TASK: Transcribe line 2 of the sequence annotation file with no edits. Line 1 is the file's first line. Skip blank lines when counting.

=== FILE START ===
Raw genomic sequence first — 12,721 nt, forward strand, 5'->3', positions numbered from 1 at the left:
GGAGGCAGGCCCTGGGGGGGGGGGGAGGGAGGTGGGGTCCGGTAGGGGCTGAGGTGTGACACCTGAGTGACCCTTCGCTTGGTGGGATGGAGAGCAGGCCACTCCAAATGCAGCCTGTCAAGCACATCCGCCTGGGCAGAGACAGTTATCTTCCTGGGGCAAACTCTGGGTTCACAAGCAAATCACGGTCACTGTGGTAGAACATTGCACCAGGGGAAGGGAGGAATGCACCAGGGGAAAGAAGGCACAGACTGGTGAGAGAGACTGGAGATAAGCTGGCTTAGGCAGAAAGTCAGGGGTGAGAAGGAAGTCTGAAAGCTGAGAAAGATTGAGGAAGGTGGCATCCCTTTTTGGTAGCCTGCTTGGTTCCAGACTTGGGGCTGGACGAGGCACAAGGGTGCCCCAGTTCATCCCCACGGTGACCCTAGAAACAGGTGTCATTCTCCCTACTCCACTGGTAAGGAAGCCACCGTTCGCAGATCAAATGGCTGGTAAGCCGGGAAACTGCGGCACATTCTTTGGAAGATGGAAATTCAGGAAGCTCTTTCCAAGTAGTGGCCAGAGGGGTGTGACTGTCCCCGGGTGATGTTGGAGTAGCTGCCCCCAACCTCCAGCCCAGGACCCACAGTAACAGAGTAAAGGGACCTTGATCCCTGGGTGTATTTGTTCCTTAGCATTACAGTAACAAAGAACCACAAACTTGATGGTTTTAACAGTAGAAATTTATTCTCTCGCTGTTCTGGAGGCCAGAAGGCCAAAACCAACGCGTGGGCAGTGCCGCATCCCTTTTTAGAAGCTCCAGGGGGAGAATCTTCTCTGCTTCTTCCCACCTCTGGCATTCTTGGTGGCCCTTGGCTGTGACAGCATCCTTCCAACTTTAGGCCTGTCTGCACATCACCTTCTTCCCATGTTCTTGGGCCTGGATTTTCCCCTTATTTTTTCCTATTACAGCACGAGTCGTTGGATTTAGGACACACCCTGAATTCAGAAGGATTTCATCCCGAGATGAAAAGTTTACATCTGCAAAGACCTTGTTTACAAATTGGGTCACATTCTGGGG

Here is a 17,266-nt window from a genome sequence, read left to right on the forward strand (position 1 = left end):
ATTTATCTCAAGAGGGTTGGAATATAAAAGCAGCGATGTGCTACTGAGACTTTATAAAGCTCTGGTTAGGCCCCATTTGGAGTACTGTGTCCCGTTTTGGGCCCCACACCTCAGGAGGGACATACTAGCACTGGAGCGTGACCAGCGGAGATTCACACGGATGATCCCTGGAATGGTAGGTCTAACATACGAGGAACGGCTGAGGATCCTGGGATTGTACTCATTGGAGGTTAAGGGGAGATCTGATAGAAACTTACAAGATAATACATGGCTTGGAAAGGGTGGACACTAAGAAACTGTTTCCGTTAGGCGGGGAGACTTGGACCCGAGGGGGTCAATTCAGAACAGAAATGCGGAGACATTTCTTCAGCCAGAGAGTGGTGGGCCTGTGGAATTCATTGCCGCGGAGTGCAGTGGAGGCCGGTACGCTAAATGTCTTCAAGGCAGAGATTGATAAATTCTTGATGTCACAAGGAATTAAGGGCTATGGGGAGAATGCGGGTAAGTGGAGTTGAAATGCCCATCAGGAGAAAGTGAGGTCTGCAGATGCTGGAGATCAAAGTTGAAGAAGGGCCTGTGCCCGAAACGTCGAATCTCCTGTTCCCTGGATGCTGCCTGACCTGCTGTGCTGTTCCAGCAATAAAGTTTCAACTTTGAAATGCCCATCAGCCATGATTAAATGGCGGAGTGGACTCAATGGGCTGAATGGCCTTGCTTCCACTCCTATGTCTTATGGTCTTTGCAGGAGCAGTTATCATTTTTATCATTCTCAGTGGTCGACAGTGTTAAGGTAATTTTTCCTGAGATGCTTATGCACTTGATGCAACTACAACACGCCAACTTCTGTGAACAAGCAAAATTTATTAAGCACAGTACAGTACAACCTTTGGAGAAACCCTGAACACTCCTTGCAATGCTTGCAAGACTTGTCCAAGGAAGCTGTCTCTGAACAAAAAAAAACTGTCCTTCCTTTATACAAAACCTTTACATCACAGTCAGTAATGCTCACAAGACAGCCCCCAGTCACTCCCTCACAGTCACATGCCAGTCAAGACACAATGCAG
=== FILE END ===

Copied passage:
GGAGGCAGGCCCTGGGGGGGGGGGGAGGGAGGTGGGGTCCGGTAGGGGCTGAGGTGTGACACCTGAGTGACCCTTCGCTTGGTGGGATGGAGAGCAGGCCACTCCAAATGCAGCCTGTCAAGCACATCCGCCTGGGCAGAGACAGTTATCTTCCTGGGGCAAACTCTGGGTTCACAAGCAAATCACGGTCACTGTGGTAGAACATTGCACCAGGGGAAGGGAGGAATGCACCAGGGGAAAGAAGGCACAGACTGGTGAGAGAGACTGGAGATAAGCTGGCTTAGGCAGAAAGTCAGGGGTGAGAAGGAAGTCTGAAAGCTGAGAAAGATTGAGGAAGGTGGCATCCCTTTTTGGTAGCCTGCTTGGTTCCAGACTTGGGGCTGGACGAGGCACAAGGGTGCCCCAGTTCATCCCCACGGTGACCCTAGAAACAGGTGTCATTCTCCCTACTCCACTGGTAAGGAAGCCACCGTTCGCAGATCAAATGGCTGGTAAGCCGGGAAACTGCGGCACATTCTTTGGAAGATGGAAATTCAGGAAGCTCTTTCCAAGTAGTGGCCAGAGGGGTGTGACTGTCCCCGGGTGATGTTGGAGTAGCTGCCCCCAACCTCCAGCCCAGGACCCACAGTAACAGAGTAAAGGGACCTTGATCCCTGGGTGTATTTGTTCCTTAGCATTACAGTAACAAAGAACCACAAACTTGATGGTTTTAACAGTAGAAATTTATTCTCTCGCTGTTCTGGAGGCCAGAAGGCCAAAACCAACGCGTGGGCAGTGCCGCATCCCTTTTTAGAAGCTCCAGGGGGAGAATCTTCTCTGCTTCTTCCCACCTCTGGCATTCTTGGTGGCCCTTGGCTGTGACAGCATCCTTCCAACTTTAGGCCTGTCTGCACATCACCTTCTTCCCATGTTCTTGGGCCTGGATTTTCCCCTTATTTTTTCCTATTACAGCACGAGTCGTTGGATTTAGGACACACCCTGAATTCAGAAGGATTTCATCCCGAGATGAAAAGTTTACATCTGCAAAGACCTTGTTTACAAATTGGGTCACATTCTGGGG